As part of my research question I am trying to demonstrate that because of the high productivity in the glades (remember?) we’ll find more primary consumers (herbivores) and secondary consumers closer to glades than farther away. Well, the lizard stuff is looking good but it’s time now to start sampling those consumers in the shape of insect herbivores, particularly grasshoppers.
It turns out getting good density estimates of grasshoppers is hard. We started out by just hand catching all of the grasshoppers within a 1 meter square… not easy. So we decided to use this extremely fancy tool – a bugvac!
Only $200 will buy you a sawed off craftsman (now “aftsman”) dust buster with a special attachment on the front, basically a tube with a mesh cage to ensure the bugs are plastered to the wire and not minced in the machinery. Slick design eh? “An elegant weapon for a more civilized age”
Well, it turns out to be completely ineffective. After much waving about and enthusiastic sampling I didn’t manage to catch a single grasshopper. I decided on another tactic: spot a grasshopper and then move in with the bugvac. Much to my disappointment the grasshoppers seemed mostly bored by this strange new wind source. Some would hop away others would just stay put.
The scale is difficult to tell here but that picture is of a road about 7 feet wide and mud about 16 inches deep. Those trenches are my tire tracks, perpendicular to the road.
This is where my truck formerly was. Mired in mud.
Elcanna and I set off to sample some grasshoppers today in a relatively remote stretch of the black cotton soil savanna a little ways from camp. We were cruising right along, ready to go catch some insects when we came to a fork in the road. Now, about 3 days ago we had astoundingly torrential rain for about an hour. The downpour inundated all of this area and drenched the research station. Black cotton soils are characterized by their poor drainage and high clay content, a perfect recipe for the stickiest, gooiest, clingiest mud you can find just about anywhere.
So, this fork in the road. Well, one fork had standing water – a sure sign of trouble, and the other had some “dried” mud and grassy tufts – much more promising. I went for the dried tufts aiming for the grass and not the mud. Well, as always happens when you’re on a slippery ridge, you can’t help but slide into the valley, and so we did. Our momentum and spinning wheels carried us just far enough to be hopelessly distant from any edge of the wet stuff, and there we sunk.
Elcanna’s only complaint was a little chuckle and a head shake but I knew he was thinking “crazy mzungu doesn’t want to walk so he gets his car stuck… now I got to get him out of the muck.” I must say, I really owe him a lot. Out he jumped (as did I) and we started shoving sticks under the tires. Little by little I was able to turn the car about 90 degrees. With more rocking, lots more spraying mud, some smoking tires, fancy shifting and after completely muddifying Elcanna’s shirt, we finally got one of the tires on some firm purchase and I went careening up the embankment into the dense grass, (terra firma!) trying to dodge the many tiny trees all around me.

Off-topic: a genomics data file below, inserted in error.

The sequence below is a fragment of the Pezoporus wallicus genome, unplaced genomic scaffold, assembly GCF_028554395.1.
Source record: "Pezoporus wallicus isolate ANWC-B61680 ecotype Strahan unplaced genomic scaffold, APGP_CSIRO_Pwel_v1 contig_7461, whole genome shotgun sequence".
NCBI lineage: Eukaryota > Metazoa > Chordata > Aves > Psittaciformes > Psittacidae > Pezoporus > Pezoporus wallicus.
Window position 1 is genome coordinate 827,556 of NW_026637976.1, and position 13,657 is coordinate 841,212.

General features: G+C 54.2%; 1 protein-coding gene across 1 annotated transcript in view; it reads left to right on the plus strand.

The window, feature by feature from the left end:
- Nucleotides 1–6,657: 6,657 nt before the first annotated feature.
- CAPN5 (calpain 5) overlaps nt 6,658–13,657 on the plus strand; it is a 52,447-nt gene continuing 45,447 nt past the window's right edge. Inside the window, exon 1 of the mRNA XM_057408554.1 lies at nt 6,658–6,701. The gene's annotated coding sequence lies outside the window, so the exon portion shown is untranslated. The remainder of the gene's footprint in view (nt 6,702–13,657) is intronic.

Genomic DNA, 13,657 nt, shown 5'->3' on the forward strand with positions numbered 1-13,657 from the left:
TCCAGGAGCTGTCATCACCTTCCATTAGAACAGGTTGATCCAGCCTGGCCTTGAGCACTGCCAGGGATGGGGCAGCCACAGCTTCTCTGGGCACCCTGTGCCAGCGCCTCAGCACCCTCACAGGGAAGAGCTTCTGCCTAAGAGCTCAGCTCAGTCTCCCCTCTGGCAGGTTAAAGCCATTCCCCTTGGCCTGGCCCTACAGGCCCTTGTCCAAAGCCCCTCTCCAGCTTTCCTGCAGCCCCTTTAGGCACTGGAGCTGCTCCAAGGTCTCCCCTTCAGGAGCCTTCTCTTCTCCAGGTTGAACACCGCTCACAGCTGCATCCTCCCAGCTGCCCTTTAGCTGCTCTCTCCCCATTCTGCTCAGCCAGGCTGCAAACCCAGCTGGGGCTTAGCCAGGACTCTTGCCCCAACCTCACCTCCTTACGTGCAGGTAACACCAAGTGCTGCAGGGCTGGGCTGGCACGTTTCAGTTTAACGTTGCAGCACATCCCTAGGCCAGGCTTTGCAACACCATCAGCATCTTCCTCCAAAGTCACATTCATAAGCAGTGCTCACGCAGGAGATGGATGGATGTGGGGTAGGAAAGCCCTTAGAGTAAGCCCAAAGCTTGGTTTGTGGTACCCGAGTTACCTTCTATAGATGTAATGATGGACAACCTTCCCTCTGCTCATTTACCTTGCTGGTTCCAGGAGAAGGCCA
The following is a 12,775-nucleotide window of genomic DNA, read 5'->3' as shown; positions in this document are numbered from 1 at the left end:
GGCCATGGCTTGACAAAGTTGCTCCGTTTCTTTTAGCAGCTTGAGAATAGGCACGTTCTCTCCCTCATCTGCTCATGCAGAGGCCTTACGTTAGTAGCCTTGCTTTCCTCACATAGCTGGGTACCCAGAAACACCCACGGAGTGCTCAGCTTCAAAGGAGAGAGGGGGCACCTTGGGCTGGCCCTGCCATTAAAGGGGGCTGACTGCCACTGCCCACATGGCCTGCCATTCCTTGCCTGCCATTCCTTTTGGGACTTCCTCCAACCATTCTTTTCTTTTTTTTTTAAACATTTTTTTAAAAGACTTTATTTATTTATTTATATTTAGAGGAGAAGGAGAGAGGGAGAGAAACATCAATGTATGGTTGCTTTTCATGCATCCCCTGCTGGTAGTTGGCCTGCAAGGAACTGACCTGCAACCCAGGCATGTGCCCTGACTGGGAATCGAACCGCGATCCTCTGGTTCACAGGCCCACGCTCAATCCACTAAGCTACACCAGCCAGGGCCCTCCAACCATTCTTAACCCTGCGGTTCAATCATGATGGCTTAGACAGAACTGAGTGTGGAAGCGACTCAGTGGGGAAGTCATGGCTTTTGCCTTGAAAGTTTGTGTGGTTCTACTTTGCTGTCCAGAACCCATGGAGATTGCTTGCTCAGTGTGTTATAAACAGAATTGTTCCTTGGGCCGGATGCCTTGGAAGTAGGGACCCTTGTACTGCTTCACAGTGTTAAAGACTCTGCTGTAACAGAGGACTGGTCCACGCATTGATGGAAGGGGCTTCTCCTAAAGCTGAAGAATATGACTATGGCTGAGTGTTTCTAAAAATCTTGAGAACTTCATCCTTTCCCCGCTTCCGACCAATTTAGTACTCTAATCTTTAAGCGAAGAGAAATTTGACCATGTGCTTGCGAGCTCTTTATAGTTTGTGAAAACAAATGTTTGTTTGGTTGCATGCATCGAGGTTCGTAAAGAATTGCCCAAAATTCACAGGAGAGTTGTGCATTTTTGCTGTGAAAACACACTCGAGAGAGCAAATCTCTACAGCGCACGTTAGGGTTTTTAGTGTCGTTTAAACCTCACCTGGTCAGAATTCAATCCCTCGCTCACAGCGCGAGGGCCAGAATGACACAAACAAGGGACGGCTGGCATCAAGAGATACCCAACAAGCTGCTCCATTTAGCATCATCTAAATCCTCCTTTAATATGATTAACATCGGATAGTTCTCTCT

After the car was safely parked back at the fork I turned to Elcanna and said, “So shall we try the other road?” He just stared.
So I went back out the field today and the leopard was nowhere to be found. For the better I suppose, because I finished this round of field work but still, I was a little disappointed approaching the tree with my camera at the ready. We did have to chase of a hyena that was snooping around but it didn’t stick around long enough for a good shot.
Here are a couple of pictures I took waiting for the leopard yesterday. Just a few more nice pictures from the field. I’m headed out in minutes to go catch some grasshoppers for phase 2 of my research. This part is going to be much more experimental, and somewhat less likely to work, so keep your fingers crossed. I’ll let you know what I’m doing once I start actually doing it.
So I’ve finished my first round of lizard surveys! Yay! Ended up with 1031 trees surveyed and over 600 individual lizards. It feels so good to be done (with this round, there’ll likely be two more…)
I went out yesterday evening to get one more look at the first transect that I surveyed because I needed to take more accurate circumference measurements. Well, my field assistant and I walked into the glade when all of a sudden a massive leopard jumped out of a tree about 25 yards in front of us. It had caught an impala a few days earlier (and actually someone had told us about it but the word was that it had left the day before) and was eating it up in the tree. Luckily it went the other way but soon after my field assistant and I noticed at least one, maybe two hyenas circling around attracted by the smell, and we decided perhaps surveying the transect just wasn’t a good idea that evening. I’m going to go out in an hour to see if things have calmed down a bit… here’s hoping!